HISTORY OF HENDERSON COUNTY, KY.



     Brother McCullagh seems disposed to award my dear old aunt,
first place in the accomplishment of this great work. No doubt, she
most richly deserves all he can say in her praise. For many years,
her name in the community has been a synonym for all that is pure
and pious and lovely-a helper to the poor and needy, a ministering
angel to the sick and suffering, a friend to the erring. None but God's
recording angel ever knew her many deeds of kindness and charity.
With more than ordinary mental endowment and cultivation, her spirit
was so refined by grace that she attracted both young and old; and
while not neglecting her family duties, her chief thought seemed to be
for the welfare of the church, and the good of others. While, there-
fore, I would not gainsay one word said by Brother McCullagh, I can
not take back -what I have written, and shall record it as the verdict
of this history, at least that both deserve the first place, and I have
no doubt, but that the church as one man will join me and say amen.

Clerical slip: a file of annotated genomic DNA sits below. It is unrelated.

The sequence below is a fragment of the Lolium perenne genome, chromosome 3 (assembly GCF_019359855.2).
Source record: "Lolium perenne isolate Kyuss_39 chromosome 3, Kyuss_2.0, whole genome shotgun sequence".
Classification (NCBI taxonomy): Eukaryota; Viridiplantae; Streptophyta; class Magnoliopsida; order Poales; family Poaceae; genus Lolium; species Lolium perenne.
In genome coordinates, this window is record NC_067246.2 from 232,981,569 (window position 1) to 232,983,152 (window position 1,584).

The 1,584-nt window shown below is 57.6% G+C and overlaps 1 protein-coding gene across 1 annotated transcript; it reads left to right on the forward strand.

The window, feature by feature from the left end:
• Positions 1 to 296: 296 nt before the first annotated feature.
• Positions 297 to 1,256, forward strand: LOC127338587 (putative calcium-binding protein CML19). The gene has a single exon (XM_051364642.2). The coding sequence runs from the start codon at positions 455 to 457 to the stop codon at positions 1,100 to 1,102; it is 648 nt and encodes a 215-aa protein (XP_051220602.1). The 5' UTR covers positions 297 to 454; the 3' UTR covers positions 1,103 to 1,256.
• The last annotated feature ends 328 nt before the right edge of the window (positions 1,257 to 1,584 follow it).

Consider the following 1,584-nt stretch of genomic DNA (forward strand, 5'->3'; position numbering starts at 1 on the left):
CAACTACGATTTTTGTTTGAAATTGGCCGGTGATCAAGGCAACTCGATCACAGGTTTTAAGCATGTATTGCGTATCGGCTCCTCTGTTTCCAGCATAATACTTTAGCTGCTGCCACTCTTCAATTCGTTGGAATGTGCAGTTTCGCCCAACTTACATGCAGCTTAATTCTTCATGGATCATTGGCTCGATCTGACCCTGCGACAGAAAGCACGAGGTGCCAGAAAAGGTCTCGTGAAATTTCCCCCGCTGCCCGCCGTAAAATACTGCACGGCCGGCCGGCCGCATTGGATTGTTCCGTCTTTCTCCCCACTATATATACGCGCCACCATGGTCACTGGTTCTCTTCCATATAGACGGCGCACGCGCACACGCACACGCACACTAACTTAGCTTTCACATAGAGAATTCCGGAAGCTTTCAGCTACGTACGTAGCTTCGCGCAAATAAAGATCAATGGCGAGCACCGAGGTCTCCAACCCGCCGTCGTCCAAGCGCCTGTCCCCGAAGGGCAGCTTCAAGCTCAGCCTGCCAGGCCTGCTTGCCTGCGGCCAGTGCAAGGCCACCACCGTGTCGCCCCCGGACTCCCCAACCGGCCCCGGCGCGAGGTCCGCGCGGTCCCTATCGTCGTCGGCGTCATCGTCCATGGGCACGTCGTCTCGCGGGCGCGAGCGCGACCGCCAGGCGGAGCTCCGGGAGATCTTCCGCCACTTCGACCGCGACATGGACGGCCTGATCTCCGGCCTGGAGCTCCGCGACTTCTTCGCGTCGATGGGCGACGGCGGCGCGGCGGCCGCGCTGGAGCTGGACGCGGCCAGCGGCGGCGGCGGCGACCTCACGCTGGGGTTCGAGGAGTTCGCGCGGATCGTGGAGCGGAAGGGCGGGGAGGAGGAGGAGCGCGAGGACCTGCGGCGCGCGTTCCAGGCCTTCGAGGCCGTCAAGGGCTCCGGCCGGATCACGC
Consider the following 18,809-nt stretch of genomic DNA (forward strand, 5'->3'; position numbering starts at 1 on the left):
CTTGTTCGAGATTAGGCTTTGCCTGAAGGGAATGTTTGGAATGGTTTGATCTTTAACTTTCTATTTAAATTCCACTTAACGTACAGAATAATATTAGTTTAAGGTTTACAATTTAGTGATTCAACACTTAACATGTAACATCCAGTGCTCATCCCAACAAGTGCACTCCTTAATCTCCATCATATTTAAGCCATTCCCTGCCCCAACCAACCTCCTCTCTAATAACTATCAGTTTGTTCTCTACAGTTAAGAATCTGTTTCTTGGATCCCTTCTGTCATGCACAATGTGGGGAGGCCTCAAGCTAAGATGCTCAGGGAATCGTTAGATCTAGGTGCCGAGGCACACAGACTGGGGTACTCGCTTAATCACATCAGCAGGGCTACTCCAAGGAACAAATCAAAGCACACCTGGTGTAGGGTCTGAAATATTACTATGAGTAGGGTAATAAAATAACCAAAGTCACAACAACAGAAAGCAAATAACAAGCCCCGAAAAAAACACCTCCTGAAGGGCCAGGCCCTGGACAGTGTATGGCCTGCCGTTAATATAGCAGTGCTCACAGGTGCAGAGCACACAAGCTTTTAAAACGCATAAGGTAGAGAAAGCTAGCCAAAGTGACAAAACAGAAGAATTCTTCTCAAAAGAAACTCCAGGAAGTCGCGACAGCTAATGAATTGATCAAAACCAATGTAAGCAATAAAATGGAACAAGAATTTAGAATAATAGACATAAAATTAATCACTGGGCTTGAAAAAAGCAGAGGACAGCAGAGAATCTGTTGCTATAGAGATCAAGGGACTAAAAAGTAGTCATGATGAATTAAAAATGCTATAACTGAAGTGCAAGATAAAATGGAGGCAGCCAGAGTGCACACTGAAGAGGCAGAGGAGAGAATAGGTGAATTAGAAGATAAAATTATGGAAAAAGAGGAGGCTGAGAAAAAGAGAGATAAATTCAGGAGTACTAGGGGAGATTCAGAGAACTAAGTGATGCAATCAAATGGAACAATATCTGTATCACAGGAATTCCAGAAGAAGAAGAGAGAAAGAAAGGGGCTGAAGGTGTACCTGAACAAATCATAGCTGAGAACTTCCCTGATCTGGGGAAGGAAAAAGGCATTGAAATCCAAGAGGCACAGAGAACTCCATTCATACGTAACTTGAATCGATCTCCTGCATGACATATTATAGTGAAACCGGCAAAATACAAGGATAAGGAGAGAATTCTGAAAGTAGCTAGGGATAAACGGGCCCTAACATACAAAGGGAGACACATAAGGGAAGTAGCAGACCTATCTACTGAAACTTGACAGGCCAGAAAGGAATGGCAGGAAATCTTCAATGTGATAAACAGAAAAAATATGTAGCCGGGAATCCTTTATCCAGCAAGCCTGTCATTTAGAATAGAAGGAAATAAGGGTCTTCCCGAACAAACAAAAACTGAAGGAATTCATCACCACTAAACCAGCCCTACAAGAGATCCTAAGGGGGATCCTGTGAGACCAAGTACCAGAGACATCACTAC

But we left our young Scotch brother on the way to his lodging
in the old seminary, singing the long metre doxology, and bearing his
precious paper in his hand, a document which has been so important
a factor in the history of the church, deserves a place in this narrative,
and the names of the benefactors who came to her help in the hour
of need, should be held in lasting remembrance by the church. The
following is a copy of the paper:
   "' Each of the undersigned hereby agree to pay to the Building Committee
of the Presbyterian Church, in the Town of Henderson, (which Committee is
named in the original subscription list for said Church), any sum of money
which we shall annex to our respective names, at the time and on the terms
mentioned in the said original subscription list; Provided, that no person shall
sign this paper who subscribes less than two hundred dollars; Provided, fur-
ther, th. t this obligation shall be utterly null, void, and of no effect, unless
within sixty days from this date the sum of two thousand dollars be subscribed
hereto by any number of persons not exceeding ten, and; Provided further,
that no subscriber hereto shall be bound, or in any manner responsible for the
amount of any other subscription hereto.
   "March 22nd, 1841, Samuel Stites, 200; Hugh Kerr, 200; Nancy Terry,
209X; Fayette Posey, 500; Annie Henderson, 200; David R. Burbank,
200; Edmund H. Hopkins, 200; Rebecca B. Stites, 300."
    Having made such a good start, Mr. McCullagh soon raised
a sufficient amount to build the church.
    I have now before me the old subscription paper, yellow with the
lapse of years, and as I read the long list of names it brings a feeling
of sadness to think that nearly all are numbered with the dead. Of
the whole eighty persons subscribing, but eleven are now living. A



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